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56% of Americans Are Likely Reducing Meat as a New Year Resolution

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Independent research firm Dynata gauged US consumers’ attitudes toward eating meat-free meals in a study commissioned by The Meatless Farm. The researchers concluded, amongst other things, that there is a direct relationship between self-improvement and eating less meat.

Dynata published an in-depth study in three parts relating to notions around meat reduction, with the second part focusing on New Year’s resolutions. The study found that there’s a noticeable correlation between New Year’s resolutions and a willing to reduce meat intake.

More than half (56 percent) of Americans are very likely (30 percent) or somewhat likely (26 percent) to reduce meat intake by making “eating one meat-free meal a week” a New Year’s resolution, while only 24 percent are not very likely (11 percent) or not likely at all (13 percent) to consider eating one meat-free meal a week.

In terms of the correlation between age groups and attitudes, the age groups most likely to reduce meat consumption were also most likely to make resolutions. The age groups that are least likely to reduce meat intake are also the least likely to make New Year’s resolutions. The researchers state that “this suggests a relationship between self-improvement and eating less meat.”

Other key findings include the following:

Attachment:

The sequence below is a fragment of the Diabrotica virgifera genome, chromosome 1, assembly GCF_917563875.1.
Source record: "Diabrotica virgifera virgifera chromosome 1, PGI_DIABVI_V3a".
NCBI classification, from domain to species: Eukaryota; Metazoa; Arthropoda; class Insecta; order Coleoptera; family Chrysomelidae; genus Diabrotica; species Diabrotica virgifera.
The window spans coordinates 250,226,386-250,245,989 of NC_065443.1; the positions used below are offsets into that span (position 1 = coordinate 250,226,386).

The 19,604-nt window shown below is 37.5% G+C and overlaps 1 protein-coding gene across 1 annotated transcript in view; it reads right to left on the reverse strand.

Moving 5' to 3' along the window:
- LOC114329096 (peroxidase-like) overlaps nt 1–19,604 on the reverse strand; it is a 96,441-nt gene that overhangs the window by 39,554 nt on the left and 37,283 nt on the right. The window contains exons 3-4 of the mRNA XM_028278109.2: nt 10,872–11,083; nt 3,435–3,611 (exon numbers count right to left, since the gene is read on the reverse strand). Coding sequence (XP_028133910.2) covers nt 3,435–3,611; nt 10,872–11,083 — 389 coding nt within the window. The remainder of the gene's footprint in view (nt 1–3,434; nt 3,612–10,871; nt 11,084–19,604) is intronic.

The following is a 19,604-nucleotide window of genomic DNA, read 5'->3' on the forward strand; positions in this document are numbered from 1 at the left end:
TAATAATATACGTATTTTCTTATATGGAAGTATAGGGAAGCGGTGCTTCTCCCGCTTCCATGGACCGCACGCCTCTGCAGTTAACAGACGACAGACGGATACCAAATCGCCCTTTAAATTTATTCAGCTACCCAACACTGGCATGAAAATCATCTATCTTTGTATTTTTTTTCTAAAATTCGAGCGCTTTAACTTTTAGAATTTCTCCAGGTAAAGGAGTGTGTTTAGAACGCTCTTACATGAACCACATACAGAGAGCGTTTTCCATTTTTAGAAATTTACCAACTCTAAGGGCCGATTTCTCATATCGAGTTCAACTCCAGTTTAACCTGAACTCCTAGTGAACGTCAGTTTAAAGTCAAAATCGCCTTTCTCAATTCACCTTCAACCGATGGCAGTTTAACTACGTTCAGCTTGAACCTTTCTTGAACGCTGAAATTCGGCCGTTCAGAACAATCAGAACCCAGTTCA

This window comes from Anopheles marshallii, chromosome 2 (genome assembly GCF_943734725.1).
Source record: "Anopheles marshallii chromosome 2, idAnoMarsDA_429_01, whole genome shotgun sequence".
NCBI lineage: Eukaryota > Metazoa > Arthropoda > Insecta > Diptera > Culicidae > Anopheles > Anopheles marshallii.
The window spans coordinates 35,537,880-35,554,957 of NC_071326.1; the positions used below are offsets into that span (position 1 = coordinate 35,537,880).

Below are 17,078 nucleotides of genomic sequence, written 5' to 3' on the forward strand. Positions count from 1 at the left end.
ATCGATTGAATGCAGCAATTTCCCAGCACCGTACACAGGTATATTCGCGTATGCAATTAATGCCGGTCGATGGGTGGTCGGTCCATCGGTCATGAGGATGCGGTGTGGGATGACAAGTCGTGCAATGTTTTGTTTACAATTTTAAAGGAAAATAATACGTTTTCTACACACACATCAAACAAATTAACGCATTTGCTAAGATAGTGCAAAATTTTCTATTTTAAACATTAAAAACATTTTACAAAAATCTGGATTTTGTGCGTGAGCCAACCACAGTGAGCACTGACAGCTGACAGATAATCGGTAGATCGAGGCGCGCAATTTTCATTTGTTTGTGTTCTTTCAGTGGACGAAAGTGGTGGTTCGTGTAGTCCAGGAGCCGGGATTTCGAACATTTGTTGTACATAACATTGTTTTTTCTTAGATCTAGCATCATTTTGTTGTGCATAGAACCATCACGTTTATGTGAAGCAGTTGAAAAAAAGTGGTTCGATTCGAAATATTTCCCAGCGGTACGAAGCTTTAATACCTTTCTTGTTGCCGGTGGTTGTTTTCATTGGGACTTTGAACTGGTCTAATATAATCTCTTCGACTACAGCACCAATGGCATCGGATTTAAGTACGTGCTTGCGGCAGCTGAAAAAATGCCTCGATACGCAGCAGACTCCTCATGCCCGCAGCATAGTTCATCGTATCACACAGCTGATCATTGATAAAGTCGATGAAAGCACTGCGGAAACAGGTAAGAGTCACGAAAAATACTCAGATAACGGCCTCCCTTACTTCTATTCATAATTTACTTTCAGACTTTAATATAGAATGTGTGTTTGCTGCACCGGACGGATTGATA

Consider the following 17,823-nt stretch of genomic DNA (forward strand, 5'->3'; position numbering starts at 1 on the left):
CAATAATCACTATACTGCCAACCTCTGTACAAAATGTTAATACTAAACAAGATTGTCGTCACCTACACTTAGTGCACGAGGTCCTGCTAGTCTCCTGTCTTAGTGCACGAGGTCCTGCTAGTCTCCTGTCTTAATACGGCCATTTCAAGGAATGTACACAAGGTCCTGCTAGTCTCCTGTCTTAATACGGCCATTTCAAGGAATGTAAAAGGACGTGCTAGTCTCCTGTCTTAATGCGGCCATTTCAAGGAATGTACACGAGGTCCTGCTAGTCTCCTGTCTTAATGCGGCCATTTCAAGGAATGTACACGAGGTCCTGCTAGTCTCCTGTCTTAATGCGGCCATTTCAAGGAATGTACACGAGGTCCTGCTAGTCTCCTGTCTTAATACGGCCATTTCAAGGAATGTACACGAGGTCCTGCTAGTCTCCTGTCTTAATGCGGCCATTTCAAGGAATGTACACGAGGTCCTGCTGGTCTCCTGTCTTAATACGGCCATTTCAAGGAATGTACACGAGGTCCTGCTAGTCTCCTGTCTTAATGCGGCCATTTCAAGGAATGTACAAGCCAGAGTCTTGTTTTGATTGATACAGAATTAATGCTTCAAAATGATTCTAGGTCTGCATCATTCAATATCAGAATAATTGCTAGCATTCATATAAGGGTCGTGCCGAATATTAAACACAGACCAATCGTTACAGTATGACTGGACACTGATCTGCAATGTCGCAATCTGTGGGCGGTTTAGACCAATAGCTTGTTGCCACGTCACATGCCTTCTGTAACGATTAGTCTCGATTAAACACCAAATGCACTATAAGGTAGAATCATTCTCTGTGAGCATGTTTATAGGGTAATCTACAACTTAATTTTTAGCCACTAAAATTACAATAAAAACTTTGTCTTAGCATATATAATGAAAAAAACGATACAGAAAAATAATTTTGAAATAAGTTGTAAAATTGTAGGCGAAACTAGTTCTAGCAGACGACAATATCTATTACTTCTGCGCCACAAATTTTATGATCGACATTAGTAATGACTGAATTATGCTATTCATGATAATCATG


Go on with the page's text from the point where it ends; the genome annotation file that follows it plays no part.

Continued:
• Interest in reducing meat intake declines with age, as does interest in making New Year’s resolutions.
  • While the number of Americans over age 55 who would consider reducing meat intake by eating one meat-free meal a week is higher (43 percent) than those who would rule it out completely (27 percent) , there’s a noticeable decline in interest in reducing meat intake among Americans ages 55 – 64 and 65+, as compared to younger age groups.
  • Americans’ likelihood to make new year’s resolutions is lowest among ages 55 – 64 and 65+  become less likely Age groups that are less likely to make New Year’s resolutions.
Americans ages 18 – 24 are most receptive to reducing meat intake than any other age group.
  • 70 percent of Americans ages 18 – 24 are either very likely (42 percent) or somewhat likely (28 percent) to reduce meat intake by making “eating one meat-free meal a week” a New Year’s resolution.
  • 69 percent of Americans ages 25 – 34 are very likely (38 percent) or somewhat likely  (31 percent) to reduce meat intake in the new year.
  • 58 percent of Americans ages 35 – 44 are very likely (30 percent) or somewhat likely (27 percent) to reduce meat intake by one meal a week.
  • 56 percent of Americans ages 45 – 54 are very likely (29 percent) or somewhat likely (27 percent) to reduce meat intake by one meal a week.
  • 46 percent of Americans ages 55 – 64 are very likely (23 percent) or somewhat likely (23 percent) to reduce meat intake by one meal a week.
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